A Madman on the National Security Council
Would that John Bolton were only a clown. The mustachioed alleged diplomat, briefly of the Bush administration—and initially criticized as too controversial even for that team—has now been appointed national security advisor. That position will give him the president’s ear on matters of foreign policy, as well as control over which other administration principals enjoy such access. Donald Trump pledged that if elected he would be a different kind of Republican president, and he’s delivered: under the last GOP administration, Bolton occupied a slightly lower-ranking position than he does now.
Bolton is indeed no circus act: he’s one of the sharpest and most dangerous national security operatives in Washington. To take just one example, last summer, Trump made it known that he was considering pulling out of the Iran nuclear deal, a campaign promise he wanted fulfilled but that had been discouraged by his then-secretary of state Rex Tillerson. Sensing an opportunity, Bolton wrote an essay for National Review explaining in breezy (i.e. Trump-digestible) terms just how to abrogate the agreement. The piece is chockablock with nonsense: at one point it claims sans any evidence that the Obama administration believed the JCPOA was “disadvantageous to the United States.” It also offers scant evidence to underpin its claim that Iran was in violation of the deal, an assertion that’s been repeatedly repudiated by the authorities at the IAEA. But the truth wasn’t the point: the piece was meant to water a seed in the president’s mind, to lend expert opinion to Trump’s burning preference that the JCPOA be reversed.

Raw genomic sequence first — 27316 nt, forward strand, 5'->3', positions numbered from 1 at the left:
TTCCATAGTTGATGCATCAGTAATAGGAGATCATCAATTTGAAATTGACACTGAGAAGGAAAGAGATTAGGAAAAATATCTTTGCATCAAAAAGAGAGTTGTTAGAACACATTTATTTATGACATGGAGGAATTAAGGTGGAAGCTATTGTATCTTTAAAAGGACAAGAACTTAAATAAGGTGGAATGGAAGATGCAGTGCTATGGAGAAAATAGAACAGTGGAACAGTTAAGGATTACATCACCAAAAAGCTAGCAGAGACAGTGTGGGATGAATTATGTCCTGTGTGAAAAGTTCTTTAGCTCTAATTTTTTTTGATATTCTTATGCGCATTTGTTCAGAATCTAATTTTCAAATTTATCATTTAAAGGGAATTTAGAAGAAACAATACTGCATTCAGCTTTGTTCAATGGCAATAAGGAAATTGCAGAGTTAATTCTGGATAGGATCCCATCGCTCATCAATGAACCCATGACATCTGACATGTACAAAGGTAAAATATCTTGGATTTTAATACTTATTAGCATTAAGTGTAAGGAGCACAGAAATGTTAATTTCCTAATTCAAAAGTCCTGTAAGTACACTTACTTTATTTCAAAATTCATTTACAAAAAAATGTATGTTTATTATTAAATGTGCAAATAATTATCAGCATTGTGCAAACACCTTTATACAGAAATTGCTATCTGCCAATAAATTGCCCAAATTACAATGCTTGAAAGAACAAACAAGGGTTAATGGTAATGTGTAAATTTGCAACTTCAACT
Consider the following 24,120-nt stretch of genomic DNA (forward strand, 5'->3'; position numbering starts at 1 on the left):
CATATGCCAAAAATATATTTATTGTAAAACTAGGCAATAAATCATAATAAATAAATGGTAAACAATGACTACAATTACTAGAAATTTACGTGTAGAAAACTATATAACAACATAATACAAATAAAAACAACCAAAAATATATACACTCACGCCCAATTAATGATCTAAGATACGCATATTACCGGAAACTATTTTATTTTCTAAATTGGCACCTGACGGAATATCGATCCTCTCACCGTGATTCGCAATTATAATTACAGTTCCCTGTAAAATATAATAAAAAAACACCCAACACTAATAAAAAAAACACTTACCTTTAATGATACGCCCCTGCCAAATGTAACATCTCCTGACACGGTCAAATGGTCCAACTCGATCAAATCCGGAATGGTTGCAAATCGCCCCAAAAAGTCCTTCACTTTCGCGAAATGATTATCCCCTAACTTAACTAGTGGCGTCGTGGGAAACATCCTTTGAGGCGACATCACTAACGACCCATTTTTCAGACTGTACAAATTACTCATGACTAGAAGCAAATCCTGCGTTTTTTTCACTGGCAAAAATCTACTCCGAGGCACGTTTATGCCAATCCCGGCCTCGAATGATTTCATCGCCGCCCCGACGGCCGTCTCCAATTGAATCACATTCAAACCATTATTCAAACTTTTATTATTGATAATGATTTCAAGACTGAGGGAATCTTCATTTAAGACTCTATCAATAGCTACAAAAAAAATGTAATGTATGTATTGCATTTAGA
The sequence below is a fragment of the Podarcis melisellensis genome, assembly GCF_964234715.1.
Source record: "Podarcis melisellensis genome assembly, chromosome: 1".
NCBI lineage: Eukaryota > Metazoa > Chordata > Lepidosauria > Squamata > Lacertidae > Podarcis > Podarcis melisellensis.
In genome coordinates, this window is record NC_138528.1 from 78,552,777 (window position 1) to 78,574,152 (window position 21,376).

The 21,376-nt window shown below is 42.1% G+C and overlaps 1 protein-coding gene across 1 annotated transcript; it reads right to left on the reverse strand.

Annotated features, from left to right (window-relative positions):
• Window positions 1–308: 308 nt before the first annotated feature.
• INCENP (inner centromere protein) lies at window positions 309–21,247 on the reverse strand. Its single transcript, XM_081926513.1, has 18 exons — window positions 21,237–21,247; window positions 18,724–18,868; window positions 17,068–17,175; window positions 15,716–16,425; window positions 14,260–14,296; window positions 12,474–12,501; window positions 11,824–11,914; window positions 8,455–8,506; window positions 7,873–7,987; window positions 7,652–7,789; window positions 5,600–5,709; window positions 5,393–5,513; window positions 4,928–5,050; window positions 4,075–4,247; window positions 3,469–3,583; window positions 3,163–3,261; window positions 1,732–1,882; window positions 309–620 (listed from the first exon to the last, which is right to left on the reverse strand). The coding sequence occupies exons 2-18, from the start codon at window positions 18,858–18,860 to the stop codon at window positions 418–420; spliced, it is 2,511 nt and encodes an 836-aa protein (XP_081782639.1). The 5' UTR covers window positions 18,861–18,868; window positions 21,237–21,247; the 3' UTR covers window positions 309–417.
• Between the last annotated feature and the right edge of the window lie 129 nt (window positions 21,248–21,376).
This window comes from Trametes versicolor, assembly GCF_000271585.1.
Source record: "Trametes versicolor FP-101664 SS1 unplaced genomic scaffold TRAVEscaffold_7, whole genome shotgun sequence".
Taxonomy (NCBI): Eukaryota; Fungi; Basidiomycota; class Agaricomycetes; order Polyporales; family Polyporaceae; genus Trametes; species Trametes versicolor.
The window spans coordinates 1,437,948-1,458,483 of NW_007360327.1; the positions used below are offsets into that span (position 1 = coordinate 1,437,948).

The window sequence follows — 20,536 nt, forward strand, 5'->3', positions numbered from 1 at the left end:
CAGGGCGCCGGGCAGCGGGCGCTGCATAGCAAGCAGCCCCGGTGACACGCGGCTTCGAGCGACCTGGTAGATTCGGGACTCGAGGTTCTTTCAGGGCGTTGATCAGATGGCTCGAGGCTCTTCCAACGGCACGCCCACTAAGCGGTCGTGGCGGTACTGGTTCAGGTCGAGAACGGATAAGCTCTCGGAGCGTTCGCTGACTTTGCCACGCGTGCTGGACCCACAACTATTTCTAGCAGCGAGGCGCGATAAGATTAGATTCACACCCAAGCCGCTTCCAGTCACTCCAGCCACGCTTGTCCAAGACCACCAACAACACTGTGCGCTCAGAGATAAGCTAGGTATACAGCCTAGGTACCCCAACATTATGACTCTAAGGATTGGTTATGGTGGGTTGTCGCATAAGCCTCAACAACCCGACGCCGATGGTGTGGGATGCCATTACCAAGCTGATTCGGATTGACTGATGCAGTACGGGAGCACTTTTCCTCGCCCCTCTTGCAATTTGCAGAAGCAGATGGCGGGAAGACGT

That Bolton did this shouldn’t surprise anyone because this is how Bolton works: shrewdly and always towards the goal of more war. As Gareth Porter detailed in a rigorously reported piece for TAC, during his tenure under Bush, Bolton maneuvered behind the scenes to pump up a pretext for conflict between the United States and Iran. Among his methods was to pretend that satellite images of a military base at Parchin demonstrated Iranian nuclear experimentation. That supposed smoking gun is cited to this day by neocons as proof of Iran’s atomic dreams.
What makes Bolton unique among hawkish operators is that he doesn’t feel the need to hide any of these machinations. The man wants to pulverize Tehran and he’s not afraid to say so. In 2015, Bolton wrote a piece for the New York Times subtly titled “To Stop Iran’s Bomb, Bomb Iran.” Never mind that the adverbial clause in that sentence had no definitive evidence in its favor; it was off to war because, as Bolton put it, “extensive progress in uranium enrichment and plutonium reprocessing reveal [Iran’s] ambitions” (imagine if that standard was applied universally). The coming operation, Bolton promised, would be akin to Operation Opera in 1981 when Israel destroyed a single Iraqi nuclear reactor, except that this one would take out multiple installations at Natanz and Fordow and Arak and Isfahan and…